That’s why the mid-band provides new opportunities for WISPs that have been heretofore lacking.

An unusual start to the CBRS, or Citizens Broadband Radio Service

What is now called CBRS is considered the 150 megahertz of spectrum being made available from 3550 MHz to 3700 MHz. The band brings together a weird range of different sorts of wireless uses: Defense Department radar systems, a so-called “Fixed Satellite Service” for space-to-earth radio stations, and now WISPs.

Beginning in 2005, the FCC revised its rules to open up the portion from 3650 MHz to 3700 MHz. Under the licensing scheme adopted at that time, the FCC issued an unlimited number of non-exclusive nationwide licenses for commercial use – provided that the WISP seeking to use the license registered their base station with a spectrum coordinator.

The registration was necessary to enable an FCC-designed spectrum coordinator to manage potential interference with the satellite-to-earth stations. The 8,000 WISPs currently using 3.65 GHz (which means the same thing as 3650 MHz) has provided the experimentation necessary for the FCC to take the next step in CBRS evolution in 2015.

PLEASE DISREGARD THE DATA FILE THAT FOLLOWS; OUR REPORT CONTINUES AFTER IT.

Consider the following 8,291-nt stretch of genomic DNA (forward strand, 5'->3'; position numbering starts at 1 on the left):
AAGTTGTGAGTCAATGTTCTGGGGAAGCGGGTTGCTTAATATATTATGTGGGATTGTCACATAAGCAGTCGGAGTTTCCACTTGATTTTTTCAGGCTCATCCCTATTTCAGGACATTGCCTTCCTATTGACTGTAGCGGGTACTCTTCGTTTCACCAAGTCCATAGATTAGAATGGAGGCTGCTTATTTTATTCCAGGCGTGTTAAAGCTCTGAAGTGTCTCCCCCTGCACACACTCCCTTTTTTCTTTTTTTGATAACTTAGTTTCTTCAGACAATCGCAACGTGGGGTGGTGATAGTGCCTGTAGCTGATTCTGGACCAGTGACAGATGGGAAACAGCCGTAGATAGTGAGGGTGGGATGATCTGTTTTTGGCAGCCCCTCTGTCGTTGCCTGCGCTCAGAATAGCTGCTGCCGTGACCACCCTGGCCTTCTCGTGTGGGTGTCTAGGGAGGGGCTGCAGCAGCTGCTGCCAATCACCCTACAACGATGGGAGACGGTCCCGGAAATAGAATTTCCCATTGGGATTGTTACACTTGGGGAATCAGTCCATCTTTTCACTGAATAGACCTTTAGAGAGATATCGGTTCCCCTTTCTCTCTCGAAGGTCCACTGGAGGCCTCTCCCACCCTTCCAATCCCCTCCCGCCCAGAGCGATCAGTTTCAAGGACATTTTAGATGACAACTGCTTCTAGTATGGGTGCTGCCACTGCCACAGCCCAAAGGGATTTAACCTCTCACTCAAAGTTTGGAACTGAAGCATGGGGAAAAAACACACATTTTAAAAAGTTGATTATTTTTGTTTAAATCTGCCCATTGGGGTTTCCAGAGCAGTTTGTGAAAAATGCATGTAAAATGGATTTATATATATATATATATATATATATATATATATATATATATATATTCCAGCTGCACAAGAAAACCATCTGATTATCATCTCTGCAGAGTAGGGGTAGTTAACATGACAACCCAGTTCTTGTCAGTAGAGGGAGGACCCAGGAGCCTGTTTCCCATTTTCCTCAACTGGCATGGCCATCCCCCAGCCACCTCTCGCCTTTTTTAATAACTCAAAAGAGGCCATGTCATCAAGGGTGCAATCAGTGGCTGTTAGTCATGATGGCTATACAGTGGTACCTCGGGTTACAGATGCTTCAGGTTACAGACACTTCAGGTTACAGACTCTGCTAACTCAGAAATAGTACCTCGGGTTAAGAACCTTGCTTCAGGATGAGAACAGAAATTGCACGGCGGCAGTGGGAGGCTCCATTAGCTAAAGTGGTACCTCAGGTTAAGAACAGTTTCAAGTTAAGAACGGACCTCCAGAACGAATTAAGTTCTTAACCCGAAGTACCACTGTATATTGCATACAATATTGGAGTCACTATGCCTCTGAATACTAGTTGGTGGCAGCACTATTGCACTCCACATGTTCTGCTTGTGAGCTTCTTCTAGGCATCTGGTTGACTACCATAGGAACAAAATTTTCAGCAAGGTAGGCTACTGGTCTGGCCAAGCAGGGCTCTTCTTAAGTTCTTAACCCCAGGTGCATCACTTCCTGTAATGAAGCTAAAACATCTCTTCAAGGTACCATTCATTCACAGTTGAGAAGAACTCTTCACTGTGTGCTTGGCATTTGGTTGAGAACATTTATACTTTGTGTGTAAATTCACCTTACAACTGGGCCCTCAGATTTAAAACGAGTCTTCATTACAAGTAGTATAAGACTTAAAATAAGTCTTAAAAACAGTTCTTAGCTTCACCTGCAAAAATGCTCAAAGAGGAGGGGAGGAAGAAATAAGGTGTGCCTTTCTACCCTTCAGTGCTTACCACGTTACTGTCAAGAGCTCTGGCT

Four years ago, the agency created rules for the shared use of 3550 MHz to 3700 MHz. There will be a three-part structure for the 150 megahertz worth of spectrum: (1) Incumbent users, which are largely Defense Department and satellite users; (2) a series of “Priority Access Licenses” that are going up for auction by the FCC on June 25, 2020; and the (3) General Authorized Access tier that will allow WISPs  to operate throughout the 3500-3700 MHz band, so long as they do not cause harmful interference to incumbent users or to PAL licensees.

Advances is spectrum sharing have given the agency confidence that, through the intermediate role of a Spectrum Access System, harmful interference between the different sorts of uses can be avoided.  On  September 16, 2019, the agency announced five SAS administrators – Amdocs, CommScope, Federated Wireless, Google, and Sony – that will automatically detect transmissions from those Defense Department radar system, or from the earth-to-space stations, and tell WISPs to quickly switch frequencies.

The system of spectrum sharing has led to the launch of commercial services dubbed OnGo.

For WISPs, the promise of CBRS is that it allows them two separate bites at the apple. They’ve already been able to make use – without pay — of the General Authorized Access from 3650 MHz to 3700 MHz; soon, they’ll be able to do so in a wider band, from 3500 MHz to 3700 MHz.

But if WISPs find that area to be too crowded, they can make a bid in Auction 105 next June for a Priority Access License. The big debate here has been about the size of the license areas. WISPs want small geographic license areas, whereas the big three wireless carriers want large, metropolitan area license regions.